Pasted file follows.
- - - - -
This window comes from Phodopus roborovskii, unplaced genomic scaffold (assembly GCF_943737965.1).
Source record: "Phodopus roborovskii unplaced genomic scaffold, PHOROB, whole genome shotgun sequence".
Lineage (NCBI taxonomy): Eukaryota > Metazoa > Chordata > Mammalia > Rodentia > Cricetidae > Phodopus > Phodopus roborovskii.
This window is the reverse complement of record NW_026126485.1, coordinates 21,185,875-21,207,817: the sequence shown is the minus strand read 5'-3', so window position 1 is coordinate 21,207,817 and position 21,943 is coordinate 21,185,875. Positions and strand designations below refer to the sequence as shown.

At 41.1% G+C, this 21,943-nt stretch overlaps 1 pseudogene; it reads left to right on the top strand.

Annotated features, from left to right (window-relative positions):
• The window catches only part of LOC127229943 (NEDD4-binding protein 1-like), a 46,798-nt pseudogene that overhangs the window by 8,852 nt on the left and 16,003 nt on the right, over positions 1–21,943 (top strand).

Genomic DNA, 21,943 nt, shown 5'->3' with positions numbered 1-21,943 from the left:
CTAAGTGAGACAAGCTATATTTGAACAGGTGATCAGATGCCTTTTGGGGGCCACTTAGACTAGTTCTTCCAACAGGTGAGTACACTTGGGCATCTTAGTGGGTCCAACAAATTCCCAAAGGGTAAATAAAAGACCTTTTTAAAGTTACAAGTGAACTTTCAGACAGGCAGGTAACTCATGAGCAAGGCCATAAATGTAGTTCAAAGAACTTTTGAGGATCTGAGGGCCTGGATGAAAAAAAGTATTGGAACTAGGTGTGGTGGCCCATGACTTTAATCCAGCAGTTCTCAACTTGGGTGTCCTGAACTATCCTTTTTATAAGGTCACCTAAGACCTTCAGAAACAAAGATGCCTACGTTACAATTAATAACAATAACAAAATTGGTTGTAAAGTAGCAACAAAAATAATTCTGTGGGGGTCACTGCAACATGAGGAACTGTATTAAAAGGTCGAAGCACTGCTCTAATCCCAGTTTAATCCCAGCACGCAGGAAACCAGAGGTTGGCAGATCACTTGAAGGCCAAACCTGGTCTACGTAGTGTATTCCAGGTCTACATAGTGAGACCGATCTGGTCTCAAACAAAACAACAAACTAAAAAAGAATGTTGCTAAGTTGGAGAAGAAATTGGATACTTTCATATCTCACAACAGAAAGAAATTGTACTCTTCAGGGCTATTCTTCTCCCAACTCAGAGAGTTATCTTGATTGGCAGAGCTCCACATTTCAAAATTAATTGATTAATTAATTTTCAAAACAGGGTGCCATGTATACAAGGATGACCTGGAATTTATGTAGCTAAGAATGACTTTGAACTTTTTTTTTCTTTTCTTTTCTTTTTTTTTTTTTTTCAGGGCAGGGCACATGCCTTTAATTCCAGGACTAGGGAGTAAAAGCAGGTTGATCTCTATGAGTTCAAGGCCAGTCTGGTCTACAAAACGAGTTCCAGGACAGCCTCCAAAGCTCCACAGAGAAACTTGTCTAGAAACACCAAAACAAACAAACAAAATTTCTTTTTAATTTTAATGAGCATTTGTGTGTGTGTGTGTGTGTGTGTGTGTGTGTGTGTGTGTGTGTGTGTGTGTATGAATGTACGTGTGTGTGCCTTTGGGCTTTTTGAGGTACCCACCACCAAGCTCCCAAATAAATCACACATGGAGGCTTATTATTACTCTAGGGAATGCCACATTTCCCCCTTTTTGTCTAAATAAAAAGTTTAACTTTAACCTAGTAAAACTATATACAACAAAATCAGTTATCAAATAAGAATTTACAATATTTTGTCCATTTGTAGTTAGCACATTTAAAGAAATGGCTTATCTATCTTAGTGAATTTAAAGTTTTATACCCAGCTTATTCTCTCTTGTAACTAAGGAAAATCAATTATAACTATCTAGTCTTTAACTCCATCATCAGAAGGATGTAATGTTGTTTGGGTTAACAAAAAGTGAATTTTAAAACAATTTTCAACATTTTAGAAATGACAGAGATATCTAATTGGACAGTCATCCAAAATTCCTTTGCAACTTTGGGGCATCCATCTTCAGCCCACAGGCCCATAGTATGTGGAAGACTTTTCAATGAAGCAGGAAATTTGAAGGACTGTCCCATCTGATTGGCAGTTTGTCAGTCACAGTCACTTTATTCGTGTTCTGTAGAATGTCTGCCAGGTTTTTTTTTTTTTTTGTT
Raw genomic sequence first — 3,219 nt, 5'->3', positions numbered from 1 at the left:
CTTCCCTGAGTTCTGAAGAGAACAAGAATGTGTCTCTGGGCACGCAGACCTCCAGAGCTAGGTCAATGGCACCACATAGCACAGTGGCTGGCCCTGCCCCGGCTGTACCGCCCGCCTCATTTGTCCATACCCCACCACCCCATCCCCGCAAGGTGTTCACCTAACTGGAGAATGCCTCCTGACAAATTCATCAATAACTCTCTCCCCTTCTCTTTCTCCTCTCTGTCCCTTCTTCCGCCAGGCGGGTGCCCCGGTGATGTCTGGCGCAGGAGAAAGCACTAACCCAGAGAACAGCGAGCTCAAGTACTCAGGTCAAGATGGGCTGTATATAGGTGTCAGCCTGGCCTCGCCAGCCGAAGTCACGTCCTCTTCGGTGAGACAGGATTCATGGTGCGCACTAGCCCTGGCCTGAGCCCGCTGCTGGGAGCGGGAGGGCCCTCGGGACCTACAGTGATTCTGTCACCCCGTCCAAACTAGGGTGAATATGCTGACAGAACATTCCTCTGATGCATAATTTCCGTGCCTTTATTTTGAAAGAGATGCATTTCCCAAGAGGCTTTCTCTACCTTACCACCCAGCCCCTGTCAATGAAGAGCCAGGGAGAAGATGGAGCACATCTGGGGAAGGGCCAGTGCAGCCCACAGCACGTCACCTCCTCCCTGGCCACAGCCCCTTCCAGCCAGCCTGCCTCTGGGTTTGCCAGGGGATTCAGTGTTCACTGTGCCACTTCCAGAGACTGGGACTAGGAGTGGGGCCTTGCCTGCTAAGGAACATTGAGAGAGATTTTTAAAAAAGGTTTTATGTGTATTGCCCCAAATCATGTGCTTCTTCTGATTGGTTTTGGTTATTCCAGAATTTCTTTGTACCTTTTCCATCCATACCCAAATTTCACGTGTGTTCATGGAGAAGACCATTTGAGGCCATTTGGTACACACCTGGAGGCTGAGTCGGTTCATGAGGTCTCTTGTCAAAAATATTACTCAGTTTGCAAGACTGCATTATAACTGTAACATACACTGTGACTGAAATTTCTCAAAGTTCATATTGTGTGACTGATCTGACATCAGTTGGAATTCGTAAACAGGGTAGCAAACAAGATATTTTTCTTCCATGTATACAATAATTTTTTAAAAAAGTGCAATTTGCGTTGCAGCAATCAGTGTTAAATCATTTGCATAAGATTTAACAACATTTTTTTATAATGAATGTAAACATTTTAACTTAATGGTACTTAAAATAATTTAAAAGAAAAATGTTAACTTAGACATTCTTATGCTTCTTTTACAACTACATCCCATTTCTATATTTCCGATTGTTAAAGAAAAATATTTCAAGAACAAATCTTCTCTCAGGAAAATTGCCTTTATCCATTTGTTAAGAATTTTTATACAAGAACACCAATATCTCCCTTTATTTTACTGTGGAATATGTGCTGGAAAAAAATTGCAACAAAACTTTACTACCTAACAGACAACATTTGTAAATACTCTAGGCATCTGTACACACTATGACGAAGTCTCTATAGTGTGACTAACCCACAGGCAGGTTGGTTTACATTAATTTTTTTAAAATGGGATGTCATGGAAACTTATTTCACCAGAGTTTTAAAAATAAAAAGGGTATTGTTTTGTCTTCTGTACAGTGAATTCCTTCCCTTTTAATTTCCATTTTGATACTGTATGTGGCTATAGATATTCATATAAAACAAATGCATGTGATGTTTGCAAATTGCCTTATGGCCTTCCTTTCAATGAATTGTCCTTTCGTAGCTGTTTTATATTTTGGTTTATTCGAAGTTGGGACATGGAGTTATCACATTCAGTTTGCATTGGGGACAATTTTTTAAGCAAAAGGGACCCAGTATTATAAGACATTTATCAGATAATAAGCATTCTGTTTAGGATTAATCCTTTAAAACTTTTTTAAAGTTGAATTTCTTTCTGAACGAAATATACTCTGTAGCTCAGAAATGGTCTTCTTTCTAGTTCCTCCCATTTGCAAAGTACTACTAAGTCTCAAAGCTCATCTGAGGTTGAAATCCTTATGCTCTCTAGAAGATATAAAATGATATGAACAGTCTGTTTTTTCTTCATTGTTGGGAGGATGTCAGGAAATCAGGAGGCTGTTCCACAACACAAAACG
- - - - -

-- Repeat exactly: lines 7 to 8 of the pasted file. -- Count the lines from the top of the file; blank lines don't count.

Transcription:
• The window catches only part of LOC127229943 (NEDD4-binding protein 1-like), a 46,798-nt pseudogene that overhangs the window by 8,852 nt on the left and 16,003 nt on the right, over positions 1–21,943 (top strand).

Genomic DNA, 21,943 nt, shown 5'->3' with positions numbered 1-21,943 from the left: